Home / Industry / Telecom /  DoT faces uphill task of recovering telcos’ dues

The Supreme Court this week had expressed concerns over the recovery of dues to the government by bankrupt telcos, and asked the Centre to formulate plans to recover them. However, the classification of the government as an operational creditor in bankruptcy proceedings could make the recovery of these dues, including adjusted gross revenue (AGR), difficult.

Reliance Communications Ltd (RCom) owes 25,199 crore in spectrum usage charges and licence fee dues to the department of telecommunications, shows government estimates. This is nearly half of the dues of 49,054 crore calculated under the company’s insolvency proceedings, while Aircel owes 12,389 crore.

Under the Insolvency and Bankruptcy Code (IBC), financial creditors typically have greater right on the recovery proceeds and DoT does not fall under the definition of a financial creditor. This means that it may be able recover a fraction from the processes.

However, DoT has the option to retain spectrum, disallowing its sale under the IBC, and commercially auctioning the airwaves again. If DoT decides to exercise its right, RCom and Aircel may not be able to monetize the spectrum.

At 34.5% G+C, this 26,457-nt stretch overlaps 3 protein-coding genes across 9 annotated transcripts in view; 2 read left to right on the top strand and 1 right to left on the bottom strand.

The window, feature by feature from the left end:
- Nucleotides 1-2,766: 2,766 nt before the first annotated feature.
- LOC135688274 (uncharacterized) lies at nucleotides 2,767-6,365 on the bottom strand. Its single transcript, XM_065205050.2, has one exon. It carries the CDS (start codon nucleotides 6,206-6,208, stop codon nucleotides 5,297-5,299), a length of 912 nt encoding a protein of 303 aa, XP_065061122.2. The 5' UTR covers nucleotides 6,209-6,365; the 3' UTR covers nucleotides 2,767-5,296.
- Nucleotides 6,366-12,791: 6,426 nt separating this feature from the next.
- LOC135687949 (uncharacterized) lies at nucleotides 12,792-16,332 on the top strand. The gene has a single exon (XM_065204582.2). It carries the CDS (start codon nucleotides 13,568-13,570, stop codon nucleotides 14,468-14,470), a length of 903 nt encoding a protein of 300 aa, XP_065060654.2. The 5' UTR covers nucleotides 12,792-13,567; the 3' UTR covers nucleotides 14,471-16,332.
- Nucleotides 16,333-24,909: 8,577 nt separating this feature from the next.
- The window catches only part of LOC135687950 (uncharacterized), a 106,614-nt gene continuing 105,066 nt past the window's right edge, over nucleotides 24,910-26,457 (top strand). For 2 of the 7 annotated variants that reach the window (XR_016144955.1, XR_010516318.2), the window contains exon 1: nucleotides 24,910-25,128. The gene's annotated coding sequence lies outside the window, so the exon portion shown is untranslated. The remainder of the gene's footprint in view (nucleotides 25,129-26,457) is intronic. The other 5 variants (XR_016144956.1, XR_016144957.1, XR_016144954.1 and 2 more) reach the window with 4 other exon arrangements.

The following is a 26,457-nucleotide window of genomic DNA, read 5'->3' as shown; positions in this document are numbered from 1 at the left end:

The Anil Ambani-led RCom and Aircel told the Supreme Court that they will transfer spectrum to the winning bidder, but DoT has said spectrum cannot be sold as it is national property. The sale of spectrum as an asset to a new buyer will require amendments in the telecom law and policies, according to legal experts.

“DoT is bound by its own laws…. It can allow transferring spectrum to new buyers only when licence requirements are complied with and past dues are cleared," said Saurav Kumar, partner, IndusLaw, adding that in case of RCom, DoT can withdraw the spectrum and auction it again.

DoT cannot be forced to enter into a new contract or continue to part with spectrum, by taking a haircut, unlike other operational creditors because of the IBC process, said Sitesh Mukherjee, a legal expert who specializes in bankruptcy law. If a telecom operator goes into liquidation, DoT will be able to get back the spectrum. The decision on whether to sell the same spectrum in the market and recover more than that offered under the resolution plan will be with DoT, Mukherjee added.

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